By firstname.lastname@example.org (James Ogletree)
After making Second Team All-SEC and recording five top-10 finishes as a freshman, Alabama golfer Davis Riley had high expectations for his sophomore season. When those expectations weren’t met, he began changing his swing in hopes of recapturing his success.
A pedestrian fall season, in which Riley’s best finish was a tie for 19th, followed. Head coach Jay Seawell bluntly told him he was handling it the wrong way. Seawell thought Riley had become too robotic and analytical, overthinking the details of his swing.
“In the fall I was putting too much pressure on myself and kind of got tied up in mechanics,” Riley said. “This offseason I had a lot of good talks with coach and just tried to trust my practice so when I get to tournaments it’s freed up.”
However, Riley had to wait slightly longer than expected to test this new philosophy in competition. In the first tournament of the spring, he suffered an injury that forced him to miss the next two tournaments.
Riley said it was difficult to stay patient during that time, but being unable to compete with his teammates reminded him to not take playing golf at Alabama for granted.
“I was really disappointed because I had worked really hard all offseason and I felt like I was in a really good spot,” Riley said. “But you appreciate what you get to do when you’re not actually out there with your guys and getting to play in tournaments.”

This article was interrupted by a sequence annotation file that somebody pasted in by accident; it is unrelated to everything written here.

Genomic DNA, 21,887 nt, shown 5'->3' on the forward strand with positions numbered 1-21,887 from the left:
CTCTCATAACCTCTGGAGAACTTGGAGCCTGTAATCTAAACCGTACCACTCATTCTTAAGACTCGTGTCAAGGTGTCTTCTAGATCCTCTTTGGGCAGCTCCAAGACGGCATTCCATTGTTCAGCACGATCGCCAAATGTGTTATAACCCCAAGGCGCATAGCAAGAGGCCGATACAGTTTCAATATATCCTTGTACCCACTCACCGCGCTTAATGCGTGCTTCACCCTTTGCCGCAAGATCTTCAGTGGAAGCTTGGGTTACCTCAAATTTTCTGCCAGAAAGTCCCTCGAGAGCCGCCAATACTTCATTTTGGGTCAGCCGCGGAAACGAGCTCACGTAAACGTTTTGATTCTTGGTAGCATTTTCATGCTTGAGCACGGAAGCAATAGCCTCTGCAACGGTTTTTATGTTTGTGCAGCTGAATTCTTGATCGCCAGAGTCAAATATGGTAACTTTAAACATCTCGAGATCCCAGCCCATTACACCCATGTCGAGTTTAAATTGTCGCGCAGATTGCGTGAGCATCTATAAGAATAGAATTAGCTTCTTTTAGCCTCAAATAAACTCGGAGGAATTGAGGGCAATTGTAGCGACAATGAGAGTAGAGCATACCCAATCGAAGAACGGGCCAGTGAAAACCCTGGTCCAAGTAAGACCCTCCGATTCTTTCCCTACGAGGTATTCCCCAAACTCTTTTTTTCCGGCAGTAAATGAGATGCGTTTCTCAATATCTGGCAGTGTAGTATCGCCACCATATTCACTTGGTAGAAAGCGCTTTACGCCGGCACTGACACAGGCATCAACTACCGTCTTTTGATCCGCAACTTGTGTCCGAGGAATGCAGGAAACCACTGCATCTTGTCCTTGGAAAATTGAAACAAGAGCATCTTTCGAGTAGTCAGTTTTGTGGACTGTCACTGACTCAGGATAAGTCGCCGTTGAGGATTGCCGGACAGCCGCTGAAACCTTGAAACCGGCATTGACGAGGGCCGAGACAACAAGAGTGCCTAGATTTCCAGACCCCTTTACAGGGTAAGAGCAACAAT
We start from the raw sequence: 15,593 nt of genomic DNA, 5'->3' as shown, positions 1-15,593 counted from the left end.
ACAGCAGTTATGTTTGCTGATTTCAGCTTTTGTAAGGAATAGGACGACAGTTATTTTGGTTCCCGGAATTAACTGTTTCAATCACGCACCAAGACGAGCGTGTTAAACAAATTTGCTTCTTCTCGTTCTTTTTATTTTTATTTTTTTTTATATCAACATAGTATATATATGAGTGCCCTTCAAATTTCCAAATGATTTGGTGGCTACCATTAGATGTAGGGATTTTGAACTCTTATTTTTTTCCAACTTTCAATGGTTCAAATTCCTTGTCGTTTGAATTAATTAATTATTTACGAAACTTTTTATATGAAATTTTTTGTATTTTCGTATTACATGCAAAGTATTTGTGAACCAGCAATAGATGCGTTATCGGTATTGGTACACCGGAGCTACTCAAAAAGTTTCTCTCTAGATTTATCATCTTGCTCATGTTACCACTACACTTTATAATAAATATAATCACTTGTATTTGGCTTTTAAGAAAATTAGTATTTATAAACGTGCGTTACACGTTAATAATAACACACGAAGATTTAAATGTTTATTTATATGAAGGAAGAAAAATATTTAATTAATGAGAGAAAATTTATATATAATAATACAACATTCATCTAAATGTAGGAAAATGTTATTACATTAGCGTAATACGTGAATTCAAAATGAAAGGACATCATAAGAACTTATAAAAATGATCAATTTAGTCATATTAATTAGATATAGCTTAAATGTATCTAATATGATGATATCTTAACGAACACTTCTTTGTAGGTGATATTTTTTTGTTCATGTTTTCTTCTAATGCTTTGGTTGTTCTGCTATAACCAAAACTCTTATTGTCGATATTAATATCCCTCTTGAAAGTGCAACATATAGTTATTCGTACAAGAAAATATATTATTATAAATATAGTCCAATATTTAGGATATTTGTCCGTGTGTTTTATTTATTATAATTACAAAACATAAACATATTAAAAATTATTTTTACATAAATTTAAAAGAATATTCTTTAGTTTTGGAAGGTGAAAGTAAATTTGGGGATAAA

He returned to the lineup a month later, recorded a season-best T8 finish, and hasn’t looked back since, also finishing in the top 10 in his two most recent events.
Head coach Jay Seawell said Riley’s injury gave him a fresh perspective that allowed him to become more well-rounded and play at a higher level.
“When things are going your way, it’s easy to be unfocused and only rely on talent,” Seawell said. “Talent is just the first ingredient. Maturity, focus, work ethic and those types of things are the ingredients that have helped him become the player he wants to be.”
Seawell stresses the importance of mental toughness and staying in the moment to all of his players from the beginning of the season, knowing they will especially need those reminders as they enter the postseason.
“That’s the most essential thing in coaching,” Seawell said. “It’s easy to think day-to-day or week-to-week about your results. But coaching is about life changes, life skills, and practice skills that bring those results.”
Seawell said last year’s team worried too much about results during the SEC Championship, leading to an 11th-place finish out of 14 teams. He is determined to ensure that won’t happen again.
“I think last year’s team got ahead of its skis a little bit, thinking about what could’ve happened if they played well,” Seawell said. “This team seems to be handling that part better.”
The Seaside Course, where the SEC Championship will be played, hosts a PGA Tour event, so the players know they will face a stern test, both physically and mentally.
“It’s not easy,” said Jonathan Hardee, Riley’s teammate. “You get some windy days and the whole golf tournament is a battle. It takes a lot of patience and mental toughness. You need to capitalize on the opportunities you’re given because they can be so few and far between.”
Riley knows he and the rest of the team can compete with college golf’s elite, as it kept pace with top-five opponents Vanderbilt and Florida in a tournament three weeks ago. He said the team is peaking at the right time and is setting its sights high.
“We’re all playing really good, we just need to get that swagger and confidence about ourselves,” Riley said. “When we’re all clicking, we’ll be hard to beat. We know we can go win an SEC Championship.”
Source:: The Crimson White Sports